I started liking peach baby food again,
Caption 4, Los Años Maravillosos Capítulo 7 - Part 1Play Caption
Another set of words that differ significantly are the words for "apartment": piso in Spain and departamento or apartamento in Latin America, as we can see below in these videos from Spain and Argentina:
Vender un piso se ha puesto muy difícil,
Selling an apartment has become very difficult,
Caption 39, 75 minutos Gangas para ricos - Part 1Play Caption
Tienes un lindo departamento, realmente. -Gracias.
You have a nice apartment, really. -Thank you.
Caption 27, Yago 10 Enfrentamientos - Part 3Play Caption
In Spain, you'll hear people talking about their moviles, or cell phones:
mi móvil funciona, normalmente.
my cell phone works, usually.
Caption 22, Clase Aula Azul Se involuntario - Part 1Play Caption
As we can hear in the following clip, Mexicans and other Latin Americans instead say celular:
¡Eh! ¿Tienes tu celular?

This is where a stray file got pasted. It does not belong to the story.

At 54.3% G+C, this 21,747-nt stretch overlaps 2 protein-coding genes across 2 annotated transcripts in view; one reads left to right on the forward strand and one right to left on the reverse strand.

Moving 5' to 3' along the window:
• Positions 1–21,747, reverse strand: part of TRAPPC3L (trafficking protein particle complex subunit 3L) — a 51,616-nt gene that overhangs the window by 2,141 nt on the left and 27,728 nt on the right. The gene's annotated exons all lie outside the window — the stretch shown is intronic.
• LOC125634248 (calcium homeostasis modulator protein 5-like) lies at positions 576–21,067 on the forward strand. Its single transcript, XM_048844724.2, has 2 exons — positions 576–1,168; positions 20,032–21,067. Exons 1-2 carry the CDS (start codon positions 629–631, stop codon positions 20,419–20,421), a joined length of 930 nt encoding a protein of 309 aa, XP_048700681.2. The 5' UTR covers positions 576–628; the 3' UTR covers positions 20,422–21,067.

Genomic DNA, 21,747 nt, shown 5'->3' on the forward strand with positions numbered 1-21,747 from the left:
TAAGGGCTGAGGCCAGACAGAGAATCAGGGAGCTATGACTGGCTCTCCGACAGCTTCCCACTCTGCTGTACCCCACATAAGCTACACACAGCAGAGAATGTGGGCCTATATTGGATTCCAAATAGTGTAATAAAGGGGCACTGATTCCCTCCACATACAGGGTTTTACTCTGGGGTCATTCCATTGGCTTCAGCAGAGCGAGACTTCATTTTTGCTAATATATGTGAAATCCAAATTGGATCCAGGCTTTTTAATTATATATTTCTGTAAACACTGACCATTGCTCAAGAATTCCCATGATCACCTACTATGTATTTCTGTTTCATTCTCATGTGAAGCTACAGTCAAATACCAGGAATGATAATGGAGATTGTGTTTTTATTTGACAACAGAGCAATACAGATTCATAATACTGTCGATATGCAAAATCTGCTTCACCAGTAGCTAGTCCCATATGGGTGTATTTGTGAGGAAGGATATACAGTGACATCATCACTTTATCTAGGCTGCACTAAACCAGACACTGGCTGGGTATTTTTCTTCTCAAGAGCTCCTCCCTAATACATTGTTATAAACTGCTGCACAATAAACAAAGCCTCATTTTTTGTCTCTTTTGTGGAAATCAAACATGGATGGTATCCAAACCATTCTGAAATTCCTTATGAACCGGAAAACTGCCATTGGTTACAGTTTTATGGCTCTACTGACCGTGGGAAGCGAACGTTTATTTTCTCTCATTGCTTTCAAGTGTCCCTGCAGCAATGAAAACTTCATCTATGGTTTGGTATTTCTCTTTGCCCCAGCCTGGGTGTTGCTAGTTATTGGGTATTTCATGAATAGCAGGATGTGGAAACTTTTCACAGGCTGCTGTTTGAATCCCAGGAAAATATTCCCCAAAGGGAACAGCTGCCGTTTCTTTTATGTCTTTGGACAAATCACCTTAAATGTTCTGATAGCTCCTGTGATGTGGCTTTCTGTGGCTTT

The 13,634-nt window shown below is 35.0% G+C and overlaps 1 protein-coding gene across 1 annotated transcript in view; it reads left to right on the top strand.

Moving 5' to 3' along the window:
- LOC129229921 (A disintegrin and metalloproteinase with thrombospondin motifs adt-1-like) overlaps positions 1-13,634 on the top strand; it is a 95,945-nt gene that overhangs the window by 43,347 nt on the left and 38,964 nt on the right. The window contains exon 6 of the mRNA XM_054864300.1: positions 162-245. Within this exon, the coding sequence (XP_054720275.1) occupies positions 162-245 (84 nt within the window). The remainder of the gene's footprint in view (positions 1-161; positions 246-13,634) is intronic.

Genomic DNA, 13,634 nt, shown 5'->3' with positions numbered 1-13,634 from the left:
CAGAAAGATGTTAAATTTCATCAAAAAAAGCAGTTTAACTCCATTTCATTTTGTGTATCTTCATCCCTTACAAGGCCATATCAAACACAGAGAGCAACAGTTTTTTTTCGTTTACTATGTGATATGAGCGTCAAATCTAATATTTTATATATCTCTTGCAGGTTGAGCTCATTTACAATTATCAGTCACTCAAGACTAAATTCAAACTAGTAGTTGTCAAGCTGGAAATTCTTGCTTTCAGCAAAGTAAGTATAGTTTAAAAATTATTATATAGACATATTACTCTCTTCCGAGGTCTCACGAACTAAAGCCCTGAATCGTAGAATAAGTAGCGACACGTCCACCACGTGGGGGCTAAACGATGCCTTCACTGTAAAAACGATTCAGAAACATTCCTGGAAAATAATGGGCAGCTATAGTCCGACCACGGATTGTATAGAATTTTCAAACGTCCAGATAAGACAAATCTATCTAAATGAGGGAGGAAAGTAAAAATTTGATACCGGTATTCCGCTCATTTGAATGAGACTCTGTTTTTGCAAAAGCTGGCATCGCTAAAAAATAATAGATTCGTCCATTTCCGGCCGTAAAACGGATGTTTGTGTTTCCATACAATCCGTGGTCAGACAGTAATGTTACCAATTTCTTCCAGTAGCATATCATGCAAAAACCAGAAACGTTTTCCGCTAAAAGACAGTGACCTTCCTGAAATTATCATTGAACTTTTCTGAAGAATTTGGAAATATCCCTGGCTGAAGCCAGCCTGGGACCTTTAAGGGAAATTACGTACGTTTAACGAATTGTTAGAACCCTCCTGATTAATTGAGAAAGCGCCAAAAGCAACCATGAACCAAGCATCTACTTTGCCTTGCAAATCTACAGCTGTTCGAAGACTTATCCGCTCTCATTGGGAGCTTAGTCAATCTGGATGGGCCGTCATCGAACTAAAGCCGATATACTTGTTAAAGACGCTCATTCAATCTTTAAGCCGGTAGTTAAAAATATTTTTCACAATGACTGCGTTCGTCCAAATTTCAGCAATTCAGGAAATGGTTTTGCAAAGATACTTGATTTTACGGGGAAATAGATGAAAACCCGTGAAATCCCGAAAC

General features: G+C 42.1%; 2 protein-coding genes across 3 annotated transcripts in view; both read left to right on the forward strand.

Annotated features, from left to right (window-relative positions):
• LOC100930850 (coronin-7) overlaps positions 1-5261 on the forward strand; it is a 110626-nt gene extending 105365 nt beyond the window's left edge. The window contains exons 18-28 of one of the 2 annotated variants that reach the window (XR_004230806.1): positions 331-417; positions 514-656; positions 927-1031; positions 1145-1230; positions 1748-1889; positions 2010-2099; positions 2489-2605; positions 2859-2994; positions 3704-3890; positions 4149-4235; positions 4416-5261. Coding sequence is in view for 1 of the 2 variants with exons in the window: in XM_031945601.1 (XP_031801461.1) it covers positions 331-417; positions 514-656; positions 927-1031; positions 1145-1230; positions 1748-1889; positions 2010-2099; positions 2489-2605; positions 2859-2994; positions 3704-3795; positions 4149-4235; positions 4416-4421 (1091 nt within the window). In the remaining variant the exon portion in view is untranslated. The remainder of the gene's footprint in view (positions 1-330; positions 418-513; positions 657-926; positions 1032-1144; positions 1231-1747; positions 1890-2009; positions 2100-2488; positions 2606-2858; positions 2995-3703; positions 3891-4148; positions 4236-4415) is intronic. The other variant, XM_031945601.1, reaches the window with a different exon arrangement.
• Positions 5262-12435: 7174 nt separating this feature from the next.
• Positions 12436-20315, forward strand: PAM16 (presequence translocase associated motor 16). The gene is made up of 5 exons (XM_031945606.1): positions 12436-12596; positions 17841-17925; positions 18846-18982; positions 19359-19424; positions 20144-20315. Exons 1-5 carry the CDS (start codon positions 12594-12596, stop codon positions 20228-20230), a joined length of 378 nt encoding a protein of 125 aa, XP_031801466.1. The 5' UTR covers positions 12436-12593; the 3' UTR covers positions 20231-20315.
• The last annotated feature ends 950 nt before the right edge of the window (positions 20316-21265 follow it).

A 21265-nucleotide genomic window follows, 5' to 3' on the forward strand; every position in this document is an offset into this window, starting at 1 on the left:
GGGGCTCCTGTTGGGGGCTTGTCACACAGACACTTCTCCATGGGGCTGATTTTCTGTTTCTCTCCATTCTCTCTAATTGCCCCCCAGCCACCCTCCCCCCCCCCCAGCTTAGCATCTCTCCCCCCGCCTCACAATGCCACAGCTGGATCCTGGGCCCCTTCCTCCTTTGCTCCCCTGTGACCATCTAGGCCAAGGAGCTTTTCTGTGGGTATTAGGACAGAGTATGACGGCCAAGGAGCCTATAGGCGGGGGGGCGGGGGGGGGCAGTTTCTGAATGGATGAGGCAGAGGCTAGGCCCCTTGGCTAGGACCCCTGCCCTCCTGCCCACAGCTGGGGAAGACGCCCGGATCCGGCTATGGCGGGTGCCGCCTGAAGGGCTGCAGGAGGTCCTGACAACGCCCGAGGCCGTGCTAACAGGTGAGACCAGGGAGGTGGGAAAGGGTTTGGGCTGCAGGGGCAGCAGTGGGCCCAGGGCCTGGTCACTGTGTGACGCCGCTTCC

Hey! Do you have your cell phone?Play Caption
Many articles of clothing are called different things in different countries, and "glasses" are no exception, as we see via examples from Spain and Mexico:
Tiene el pelo gris y lleva gafas.
He has gray hair and wears glasses.
Caption 30, El Aula Azul Adivina personajes famosos - Part 1Play Caption
También tienes unos lentes.
You also have some glasses.Play Caption
Let's conclude with the words for "socks" in Spain vs. Latin America, with videos from Spain and Venezuela:
Una chaqueta y unos calcetines también... calientes.
A jacket and some socks, too... warm ones.